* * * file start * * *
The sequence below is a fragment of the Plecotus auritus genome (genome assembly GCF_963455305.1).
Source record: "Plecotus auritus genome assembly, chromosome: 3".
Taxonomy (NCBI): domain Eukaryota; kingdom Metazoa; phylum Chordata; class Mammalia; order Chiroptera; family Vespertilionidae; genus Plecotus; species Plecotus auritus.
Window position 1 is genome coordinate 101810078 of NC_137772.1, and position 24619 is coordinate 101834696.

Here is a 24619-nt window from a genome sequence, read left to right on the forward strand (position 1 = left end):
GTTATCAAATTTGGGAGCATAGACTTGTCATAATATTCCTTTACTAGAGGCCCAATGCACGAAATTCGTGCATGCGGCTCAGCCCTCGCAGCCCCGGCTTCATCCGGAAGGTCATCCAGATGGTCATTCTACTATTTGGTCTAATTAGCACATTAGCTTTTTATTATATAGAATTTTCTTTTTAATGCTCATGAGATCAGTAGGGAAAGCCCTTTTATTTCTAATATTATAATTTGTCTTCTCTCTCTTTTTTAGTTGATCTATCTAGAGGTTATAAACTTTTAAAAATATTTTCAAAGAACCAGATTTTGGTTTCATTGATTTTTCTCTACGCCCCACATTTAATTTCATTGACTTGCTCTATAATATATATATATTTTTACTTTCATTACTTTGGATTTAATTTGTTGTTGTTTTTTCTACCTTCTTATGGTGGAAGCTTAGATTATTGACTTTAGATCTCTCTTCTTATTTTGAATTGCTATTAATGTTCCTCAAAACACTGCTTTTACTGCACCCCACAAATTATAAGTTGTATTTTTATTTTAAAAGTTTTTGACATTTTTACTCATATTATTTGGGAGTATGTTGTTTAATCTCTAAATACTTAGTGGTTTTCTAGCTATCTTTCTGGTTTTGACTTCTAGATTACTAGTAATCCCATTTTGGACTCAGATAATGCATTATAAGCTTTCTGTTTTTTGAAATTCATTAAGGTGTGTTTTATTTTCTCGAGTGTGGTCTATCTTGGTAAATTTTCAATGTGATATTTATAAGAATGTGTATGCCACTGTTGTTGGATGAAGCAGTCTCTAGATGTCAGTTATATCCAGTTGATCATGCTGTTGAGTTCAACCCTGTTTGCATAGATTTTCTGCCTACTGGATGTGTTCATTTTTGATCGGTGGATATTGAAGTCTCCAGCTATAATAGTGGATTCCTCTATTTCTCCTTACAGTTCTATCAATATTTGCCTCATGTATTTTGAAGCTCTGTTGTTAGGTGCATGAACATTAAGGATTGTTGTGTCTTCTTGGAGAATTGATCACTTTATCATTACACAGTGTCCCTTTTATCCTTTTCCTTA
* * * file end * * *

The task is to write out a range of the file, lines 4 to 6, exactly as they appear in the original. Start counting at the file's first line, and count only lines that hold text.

Window position 1 is genome coordinate 101810078 of NC_137772.1, and position 24619 is coordinate 101834696.

Here is a 24619-nt window from a genome sequence, read left to right on the forward strand (position 1 = left end):
GTTATCAAATTTGGGAGCATAGACTTGTCATAATATTCCTTTACTAGAGGCCCAATGCACGAAATTCGTGCATGCGGCTCAGCCCTCGCAGCCCCGGCTTCATCCGGAAGGTCATCCAGATGGTCATTCTACTATTTGGTCTAATTAGCACATTAGCTTTTTATTATATAGAATTTTCTTTTTAATGCTCATGAGATCAGTAGGGAAAGCCCTTTTATTTCTAATATTATAATTTGTCTTCTCTCTCTTTTTTAGTTGATCTATCTAGAGGTTATAAACTTTTAAAAATATTTTCAAAGAACCAGATTTTGGTTTCATTGATTTTTCTCTACGCCCCACATTTAATTTCATTGACTTGCTCTATAATATATATATATTTTTACTTTCATTACTTTGGATTTAATTTGTTGTTGTTTTTTCTACCTTCTTATGGTGGAAGCTTAGATTATTGACTTTAGATCTCTCTTCTTATTTTGAATTGCTATTAATGTTCCTCAAAACACTGCTTTTACTGCACCCCACAAATTATAAGTTGTATTTTTATTTTAAAAGTTTTTGACATTTTTACTCATATTATTTGGGAGTATGTTGTTTAATCTCTAAATACTTAGTGGTTTTCTAGCTATCTTTCTGGTTTTGACTTCTAGATTACTAGTAATCCCATTTTGGACTCAGATAATGCATTATAAGCTTTCTGTTTTTTGAAATTCATTAAGGTGTGTTTTATTTTCTCGAGTGTGGTCTATCTTGGTAAATTTTCAATGTGATATTTATAAGAATGTGTATGCCACTGTTGTTGGATGAAGCAGTCTCTAGATGTCAGTTATATCCAGTTGATCATGCTGTTGAGTTCAACCCTGTTTGCATAGATTTTCTGCCTACTGGATGTGTTCATTTTTGATCGGTGGATATTGAAGTCTCCAGCTATAATAGTGGATTCCTCTATTTCTCCTTACAGTTCTATCAATATTTGCCTCATGTATTTTGAAGCTCTGTTGTTAGGTGCATGAACATTAAGGATTGTTGTGTCTTCTTGGAGAATTGATCACTTTATCATTACACAGTGTCCCTTTTATCCTTTTCCTTA